Event Photographer London – 5 Top Tips for Successful Event Photography
How does a professional event photographer capture the best event photographs on the day?
Event photography can be challenging in lots of ways, some events are very crowded media affairs, with lots of people meeting and greeting, under difficult lighting conditions.
The photographs shown in this blog post for example were taken at the Houses of Parliament which has attractive fluorescent strip lighting throughout. There are often key personnel that need to be photographed who are very well known to the client but of course less recognisable to the photographer, so what to do?
1. Event Photography in a Crowded Space
To get complete photographic coverage in a crowded space can be complicated. In this environment it’s well worth shooting on one small camera that is held up to your face nearly the whole time.
It is easy with large, heavy cameras with zoom lenses dangling from the photographer’s shoulders to knock a waiter (with a tray of drinks) or jab someone in the hip while they are in earnest discourse with a celebrity or VIP, neither of these accidents will win be popular with the client. The one camera held higher up technique helps the photographer weave through a crowd, with the camera ready to shoot and not prone to getting anything spilt on it for that matter.
2. Lighting Issues During a Corporate Event
Lighting issues can be tricky to solve, some venues have high ceilings and spotlights and some low with fluorescent tubes or anything in-between, so each has to be judged on its own merits. I prefer to photograph without flash where possible as it is far less disruptive and more discreet which is favoured by clients for a natural set of photographs. If the lighting is truly horrendous then a small flash is necessary, perhaps bounced off the ceiling to diffuse it. Using flash is hardly discreet however, so a last resort.
If the lighting is uniform but poor in colour temperature i.e. too red looking from traditional tungsten bulbs or blue from the newer energy bulbs, then the photographer should set a manual colour balance on the camera. Setting a colour balance will ensure all the images look fine immediately in post-production. Most photographers do not set a colour balance manually but use auto on their cameras, for them each image is assessed by the camera every time the shutter is pressed and each frame will vary in colour cast, making for an inconsistent set of images.
I shoot on a manual colour temperature and carry out quick, global final colour changes during processing in the professional photography software package – Lightroom.
3. Photography of Key VIP’s and Celebrities
Finding the key people to photograph during the event is often crucial. If there is a list of people that must be photographed, preferably whilst engaged in animated conversation with an Ambassador or rock star, then an assistant is necessary to point out the key individuals.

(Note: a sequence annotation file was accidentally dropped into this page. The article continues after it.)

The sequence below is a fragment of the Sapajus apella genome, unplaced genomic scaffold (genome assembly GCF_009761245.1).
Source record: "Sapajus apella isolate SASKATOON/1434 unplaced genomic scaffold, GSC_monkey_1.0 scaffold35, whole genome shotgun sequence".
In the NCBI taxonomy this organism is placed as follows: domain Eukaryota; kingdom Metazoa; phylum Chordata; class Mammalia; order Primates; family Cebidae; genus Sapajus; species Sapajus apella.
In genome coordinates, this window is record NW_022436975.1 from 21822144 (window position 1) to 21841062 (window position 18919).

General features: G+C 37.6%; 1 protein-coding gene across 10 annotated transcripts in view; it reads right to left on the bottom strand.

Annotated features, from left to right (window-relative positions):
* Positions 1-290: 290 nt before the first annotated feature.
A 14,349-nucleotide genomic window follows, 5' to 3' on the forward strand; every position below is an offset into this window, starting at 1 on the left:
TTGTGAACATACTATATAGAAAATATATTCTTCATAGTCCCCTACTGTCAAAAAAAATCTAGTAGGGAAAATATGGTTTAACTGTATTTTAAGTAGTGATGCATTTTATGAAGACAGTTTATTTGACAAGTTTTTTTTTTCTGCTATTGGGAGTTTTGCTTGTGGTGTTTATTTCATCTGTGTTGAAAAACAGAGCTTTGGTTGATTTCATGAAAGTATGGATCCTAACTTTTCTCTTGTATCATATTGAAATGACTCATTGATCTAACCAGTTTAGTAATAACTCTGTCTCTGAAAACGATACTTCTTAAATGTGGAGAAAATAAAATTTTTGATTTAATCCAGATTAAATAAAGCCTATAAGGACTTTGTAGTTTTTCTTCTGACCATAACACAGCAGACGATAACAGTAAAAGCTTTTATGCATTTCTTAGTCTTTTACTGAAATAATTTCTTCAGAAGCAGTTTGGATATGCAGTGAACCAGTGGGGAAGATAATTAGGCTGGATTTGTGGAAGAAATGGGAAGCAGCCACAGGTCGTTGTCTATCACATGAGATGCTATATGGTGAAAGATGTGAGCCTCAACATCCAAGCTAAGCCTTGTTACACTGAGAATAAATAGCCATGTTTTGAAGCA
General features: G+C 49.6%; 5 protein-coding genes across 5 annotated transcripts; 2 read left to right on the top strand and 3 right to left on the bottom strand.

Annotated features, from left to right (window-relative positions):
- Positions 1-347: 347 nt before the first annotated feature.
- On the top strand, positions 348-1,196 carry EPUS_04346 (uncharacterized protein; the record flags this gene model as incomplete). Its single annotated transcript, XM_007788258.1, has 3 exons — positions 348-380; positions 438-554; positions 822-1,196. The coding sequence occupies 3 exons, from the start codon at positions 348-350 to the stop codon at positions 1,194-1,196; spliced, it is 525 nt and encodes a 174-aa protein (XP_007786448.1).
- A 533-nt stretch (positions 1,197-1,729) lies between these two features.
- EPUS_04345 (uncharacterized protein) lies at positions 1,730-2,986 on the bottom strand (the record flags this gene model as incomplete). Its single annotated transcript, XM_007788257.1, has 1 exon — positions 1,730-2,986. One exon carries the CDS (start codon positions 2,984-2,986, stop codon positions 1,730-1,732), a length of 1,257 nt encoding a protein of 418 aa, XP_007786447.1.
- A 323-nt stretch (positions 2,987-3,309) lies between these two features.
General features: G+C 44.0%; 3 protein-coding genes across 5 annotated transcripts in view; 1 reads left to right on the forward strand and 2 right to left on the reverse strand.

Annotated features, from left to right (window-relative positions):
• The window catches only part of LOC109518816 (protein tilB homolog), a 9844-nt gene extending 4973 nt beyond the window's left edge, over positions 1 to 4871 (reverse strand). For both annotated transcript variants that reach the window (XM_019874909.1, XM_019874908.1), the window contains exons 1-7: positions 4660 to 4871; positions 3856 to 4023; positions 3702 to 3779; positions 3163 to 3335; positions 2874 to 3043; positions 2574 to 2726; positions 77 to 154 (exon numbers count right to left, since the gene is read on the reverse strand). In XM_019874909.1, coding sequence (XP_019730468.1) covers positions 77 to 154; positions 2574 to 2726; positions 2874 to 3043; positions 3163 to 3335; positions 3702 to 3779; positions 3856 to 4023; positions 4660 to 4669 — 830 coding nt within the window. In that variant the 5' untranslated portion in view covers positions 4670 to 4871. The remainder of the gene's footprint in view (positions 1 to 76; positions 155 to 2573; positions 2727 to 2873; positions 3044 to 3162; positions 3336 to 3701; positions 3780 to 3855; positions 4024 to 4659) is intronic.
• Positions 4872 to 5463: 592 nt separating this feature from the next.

As the photographer, being given a sheet of paper with small mug shots of the key people rarely works as the photographs are usually years old, and the people are wearing different clothing in different light. So, it really slows everything down when trying to match up a face with someone who has dyed their hair or grown a beard, or both.
A company staff member can be crucial as another pair of eyes, this frees the photographer up to spend more time shooting and less time working out who is who. An assistant means all those on the list can be photographed over the course of the evening, and don’t forget the best images happen towards the end of the event when all the guests are much more animated and ignore the photographer completely, so that’s when it is necessary to move fast to get the best possible images.
4. Staged Photography During the Event
The company which has commissioned the coverage on the day will often require coverage of an important speech, a formal greeting, or a small group shot of key people these shots will be required for a press release or marketing materials, and should be discussed with the photographer and planned beforehand so that branding, lighting and backdrop can be considered.
The people involved in the posed set photographs should be informed too, and told when they might take place and where. Then there are no surprises and the people are happy to break off from who they were talking to, move to an ideal location which has been chosen and get the all-important PR shot taken as quickly and efficiently as possible. Lighting too can be setup and tested beforehand if required so that all the kit can be ready for those few precious moments when everyone is looking at the camera, no blinks and smiling.
5. Fast Turnaround of the Final photographs
Often businesses require fast turnaround of the photographs almost immediately after the event has ended. This is another consideration that requires thought before the event. Is there decent reliable WiFi at the venue? If so what is the name and password required? The house manager will have gone home or will be nowhere to be found when the press release has to go out later that evening.
Again, a client-side assistant is helpful as the handful of images that need to go out should be signed off by someone other than the photographer. A portfolio enhancing shot of a celebrity may not be as important as one of the CEO for the press the next day.
Summary of Successful Event Photography
Event photography can be more than just a simple record of a drink’s reception, the images can be used for effective PR, help illustrate a marketing newsletter or enhance company unity when on a company’s intranet. So, there should be some thought and planning beforehand as to who would be good to capture and with whom.
The event photographer will set about providing an excellent full set of images of the party or conference.
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